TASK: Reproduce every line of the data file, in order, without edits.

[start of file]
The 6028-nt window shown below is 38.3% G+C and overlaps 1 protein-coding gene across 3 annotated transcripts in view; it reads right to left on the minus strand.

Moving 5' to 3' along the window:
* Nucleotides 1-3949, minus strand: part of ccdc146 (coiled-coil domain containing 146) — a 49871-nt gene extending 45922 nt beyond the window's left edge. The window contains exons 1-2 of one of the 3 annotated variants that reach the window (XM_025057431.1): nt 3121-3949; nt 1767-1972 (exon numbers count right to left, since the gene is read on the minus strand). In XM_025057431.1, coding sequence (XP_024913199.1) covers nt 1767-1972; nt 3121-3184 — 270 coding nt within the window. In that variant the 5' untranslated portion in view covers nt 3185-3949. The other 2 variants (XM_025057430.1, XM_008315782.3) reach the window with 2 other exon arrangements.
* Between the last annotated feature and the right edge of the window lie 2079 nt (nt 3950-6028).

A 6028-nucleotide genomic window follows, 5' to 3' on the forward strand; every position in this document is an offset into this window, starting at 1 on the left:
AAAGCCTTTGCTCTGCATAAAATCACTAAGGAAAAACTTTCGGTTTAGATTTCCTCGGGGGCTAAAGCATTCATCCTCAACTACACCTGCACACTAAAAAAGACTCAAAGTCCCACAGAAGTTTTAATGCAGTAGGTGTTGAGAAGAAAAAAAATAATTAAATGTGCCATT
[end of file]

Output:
The 6028-nt window shown below is 38.3% G+C and overlaps 1 protein-coding gene across 3 annotated transcripts in view; it reads right to left on the minus strand.

Moving 5' to 3' along the window:
* Nucleotides 1-3949, minus strand: part of ccdc146 (coiled-coil domain containing 146) — a 49871-nt gene extending 45922 nt beyond the window's left edge. The window contains exons 1-2 of one of the 3 annotated variants that reach the window (XM_025057431.1): nt 3121-3949; nt 1767-1972 (exon numbers count right to left, since the gene is read on the minus strand). In XM_025057431.1, coding sequence (XP_024913199.1) covers nt 1767-1972; nt 3121-3184 — 270 coding nt within the window. In that variant the 5' untranslated portion in view covers nt 3185-3949. The other 2 variants (XM_025057430.1, XM_008315782.3) reach the window with 2 other exon arrangements.
* Between the last annotated feature and the right edge of the window lie 2079 nt (nt 3950-6028).

A 6028-nucleotide genomic window follows, 5' to 3' on the forward strand; every position in this document is an offset into this window, starting at 1 on the left:
AAAGCCTTTGCTCTGCATAAAATCACTAAGGAAAAACTTTCGGTTTAGATTTCCTCGGGGGCTAAAGCATTCATCCTCAACTACACCTGCACACTAAAAAAGACTCAAAGTCCCACAGAAGTTTTAATGCAGTAGGTGTTGAGAAGAAAAAAAATAATTAAATGTGCCATT